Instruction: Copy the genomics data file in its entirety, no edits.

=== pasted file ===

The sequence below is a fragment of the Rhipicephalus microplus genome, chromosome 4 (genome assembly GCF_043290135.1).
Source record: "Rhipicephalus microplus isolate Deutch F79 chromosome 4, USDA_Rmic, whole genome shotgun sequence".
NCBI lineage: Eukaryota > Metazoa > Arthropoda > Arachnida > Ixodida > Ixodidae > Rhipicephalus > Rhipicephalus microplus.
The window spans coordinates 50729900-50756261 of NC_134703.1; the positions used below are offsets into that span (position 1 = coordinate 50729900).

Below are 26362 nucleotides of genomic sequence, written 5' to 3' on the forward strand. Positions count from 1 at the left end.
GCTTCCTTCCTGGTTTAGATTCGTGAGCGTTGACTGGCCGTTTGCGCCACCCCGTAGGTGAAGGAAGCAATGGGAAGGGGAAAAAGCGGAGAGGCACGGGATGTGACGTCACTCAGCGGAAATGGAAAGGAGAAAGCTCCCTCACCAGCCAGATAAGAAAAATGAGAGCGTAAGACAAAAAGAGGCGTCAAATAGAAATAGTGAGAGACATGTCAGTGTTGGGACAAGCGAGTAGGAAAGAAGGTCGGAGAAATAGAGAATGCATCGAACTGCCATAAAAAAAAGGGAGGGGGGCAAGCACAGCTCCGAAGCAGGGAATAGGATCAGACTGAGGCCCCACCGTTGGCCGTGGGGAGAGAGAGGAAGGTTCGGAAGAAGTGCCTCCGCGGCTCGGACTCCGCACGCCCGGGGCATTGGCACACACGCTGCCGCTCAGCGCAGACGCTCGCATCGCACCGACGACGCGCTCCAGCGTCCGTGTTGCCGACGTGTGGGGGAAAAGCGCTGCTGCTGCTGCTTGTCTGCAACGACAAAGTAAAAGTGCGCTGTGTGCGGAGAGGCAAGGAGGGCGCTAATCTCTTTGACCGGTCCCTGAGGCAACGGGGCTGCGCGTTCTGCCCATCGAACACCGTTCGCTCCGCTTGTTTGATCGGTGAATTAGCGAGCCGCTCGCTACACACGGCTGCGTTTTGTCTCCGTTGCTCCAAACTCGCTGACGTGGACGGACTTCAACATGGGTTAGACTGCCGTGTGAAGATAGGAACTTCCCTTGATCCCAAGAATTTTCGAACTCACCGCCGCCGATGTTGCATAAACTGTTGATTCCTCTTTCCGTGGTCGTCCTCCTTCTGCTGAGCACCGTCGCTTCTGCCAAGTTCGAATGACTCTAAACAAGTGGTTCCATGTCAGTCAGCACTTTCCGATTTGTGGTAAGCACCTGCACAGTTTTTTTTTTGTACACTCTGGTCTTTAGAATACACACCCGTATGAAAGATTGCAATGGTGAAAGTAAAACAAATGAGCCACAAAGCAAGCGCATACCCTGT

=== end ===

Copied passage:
The sequence below is a fragment of the Rhipicephalus microplus genome, chromosome 4 (genome assembly GCF_043290135.1).
Source record: "Rhipicephalus microplus isolate Deutch F79 chromosome 4, USDA_Rmic, whole genome shotgun sequence".
NCBI lineage: Eukaryota > Metazoa > Arthropoda > Arachnida > Ixodida > Ixodidae > Rhipicephalus > Rhipicephalus microplus.
The window spans coordinates 50729900-50756261 of NC_134703.1; the positions used below are offsets into that span (position 1 = coordinate 50729900).

Below are 26362 nucleotides of genomic sequence, written 5' to 3' on the forward strand. Positions count from 1 at the left end.
GCTTCCTTCCTGGTTTAGATTCGTGAGCGTTGACTGGCCGTTTGCGCCACCCCGTAGGTGAAGGAAGCAATGGGAAGGGGAAAAAGCGGAGAGGCACGGGATGTGACGTCACTCAGCGGAAATGGAAAGGAGAAAGCTCCCTCACCAGCCAGATAAGAAAAATGAGAGCGTAAGACAAAAAGAGGCGTCAAATAGAAATAGTGAGAGACATGTCAGTGTTGGGACAAGCGAGTAGGAAAGAAGGTCGGAGAAATAGAGAATGCATCGAACTGCCATAAAAAAAAGGGAGGGGGGCAAGCACAGCTCCGAAGCAGGGAATAGGATCAGACTGAGGCCCCACCGTTGGCCGTGGGGAGAGAGAGGAAGGTTCGGAAGAAGTGCCTCCGCGGCTCGGACTCCGCACGCCCGGGGCATTGGCACACACGCTGCCGCTCAGCGCAGACGCTCGCATCGCACCGACGACGCGCTCCAGCGTCCGTGTTGCCGACGTGTGGGGGAAAAGCGCTGCTGCTGCTGCTTGTCTGCAACGACAAAGTAAAAGTGCGCTGTGTGCGGAGAGGCAAGGAGGGCGCTAATCTCTTTGACCGGTCCCTGAGGCAACGGGGCTGCGCGTTCTGCCCATCGAACACCGTTCGCTCCGCTTGTTTGATCGGTGAATTAGCGAGCCGCTCGCTACACACGGCTGCGTTTTGTCTCCGTTGCTCCAAACTCGCTGACGTGGACGGACTTCAACATGGGTTAGACTGCCGTGTGAAGATAGGAACTTCCCTTGATCCCAAGAATTTTCGAACTCACCGCCGCCGATGTTGCATAAACTGTTGATTCCTCTTTCCGTGGTCGTCCTCCTTCTGCTGAGCACCGTCGCTTCTGCCAAGTTCGAATGACTCTAAACAAGTGGTTCCATGTCAGTCAGCACTTTCCGATTTGTGGTAAGCACCTGCACAGTTTTTTTTTTGTACACTCTGGTCTTTAGAATACACACCCGTATGAAAGATTGCAATGGTGAAAGTAAAACAAATGAGCCACAAAGCAAGCGCATACCCTGT